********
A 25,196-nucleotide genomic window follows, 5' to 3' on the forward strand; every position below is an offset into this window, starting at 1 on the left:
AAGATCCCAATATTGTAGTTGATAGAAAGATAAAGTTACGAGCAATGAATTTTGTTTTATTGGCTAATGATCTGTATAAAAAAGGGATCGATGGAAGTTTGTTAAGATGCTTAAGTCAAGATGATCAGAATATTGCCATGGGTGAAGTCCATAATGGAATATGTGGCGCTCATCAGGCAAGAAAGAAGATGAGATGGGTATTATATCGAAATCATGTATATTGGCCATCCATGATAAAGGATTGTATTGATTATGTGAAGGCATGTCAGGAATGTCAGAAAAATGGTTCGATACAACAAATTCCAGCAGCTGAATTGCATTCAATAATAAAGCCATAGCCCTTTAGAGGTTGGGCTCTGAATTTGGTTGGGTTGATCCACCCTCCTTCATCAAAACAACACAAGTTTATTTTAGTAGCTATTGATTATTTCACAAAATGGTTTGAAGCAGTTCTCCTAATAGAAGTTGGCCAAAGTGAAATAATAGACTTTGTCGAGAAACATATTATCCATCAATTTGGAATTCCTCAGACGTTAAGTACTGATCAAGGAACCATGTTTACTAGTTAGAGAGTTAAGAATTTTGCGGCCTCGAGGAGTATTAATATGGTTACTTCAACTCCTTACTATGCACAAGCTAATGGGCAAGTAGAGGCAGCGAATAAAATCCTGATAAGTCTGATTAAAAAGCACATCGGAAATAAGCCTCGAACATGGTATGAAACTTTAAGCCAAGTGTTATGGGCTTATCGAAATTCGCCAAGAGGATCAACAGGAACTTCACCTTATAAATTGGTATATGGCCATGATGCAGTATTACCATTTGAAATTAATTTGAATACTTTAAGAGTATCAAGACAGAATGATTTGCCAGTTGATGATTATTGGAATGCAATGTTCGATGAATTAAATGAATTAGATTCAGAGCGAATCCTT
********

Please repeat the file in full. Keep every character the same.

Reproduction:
A 25,196-nucleotide genomic window follows, 5' to 3' on the forward strand; every position below is an offset into this window, starting at 1 on the left:
AAGATCCCAATATTGTAGTTGATAGAAAGATAAAGTTACGAGCAATGAATTTTGTTTTATTGGCTAATGATCTGTATAAAAAAGGGATCGATGGAAGTTTGTTAAGATGCTTAAGTCAAGATGATCAGAATATTGCCATGGGTGAAGTCCATAATGGAATATGTGGCGCTCATCAGGCAAGAAAGAAGATGAGATGGGTATTATATCGAAATCATGTATATTGGCCATCCATGATAAAGGATTGTATTGATTATGTGAAGGCATGTCAGGAATGTCAGAAAAATGGTTCGATACAACAAATTCCAGCAGCTGAATTGCATTCAATAATAAAGCCATAGCCCTTTAGAGGTTGGGCTCTGAATTTGGTTGGGTTGATCCACCCTCCTTCATCAAAACAACACAAGTTTATTTTAGTAGCTATTGATTATTTCACAAAATGGTTTGAAGCAGTTCTCCTAATAGAAGTTGGCCAAAGTGAAATAATAGACTTTGTCGAGAAACATATTATCCATCAATTTGGAATTCCTCAGACGTTAAGTACTGATCAAGGAACCATGTTTACTAGTTAGAGAGTTAAGAATTTTGCGGCCTCGAGGAGTATTAATATGGTTACTTCAACTCCTTACTATGCACAAGCTAATGGGCAAGTAGAGGCAGCGAATAAAATCCTGATAAGTCTGATTAAAAAGCACATCGGAAATAAGCCTCGAACATGGTATGAAACTTTAAGCCAAGTGTTATGGGCTTATCGAAATTCGCCAAGAGGATCAACAGGAACTTCACCTTATAAATTGGTATATGGCCATGATGCAGTATTACCATTTGAAATTAATTTGAATACTTTAAGAGTATCAAGACAGAATGATTTGCCAGTTGATGATTATTGGAATGCAATGTTCGATGAATTAAATGAATTAGATTCAGAGCGAATCCTT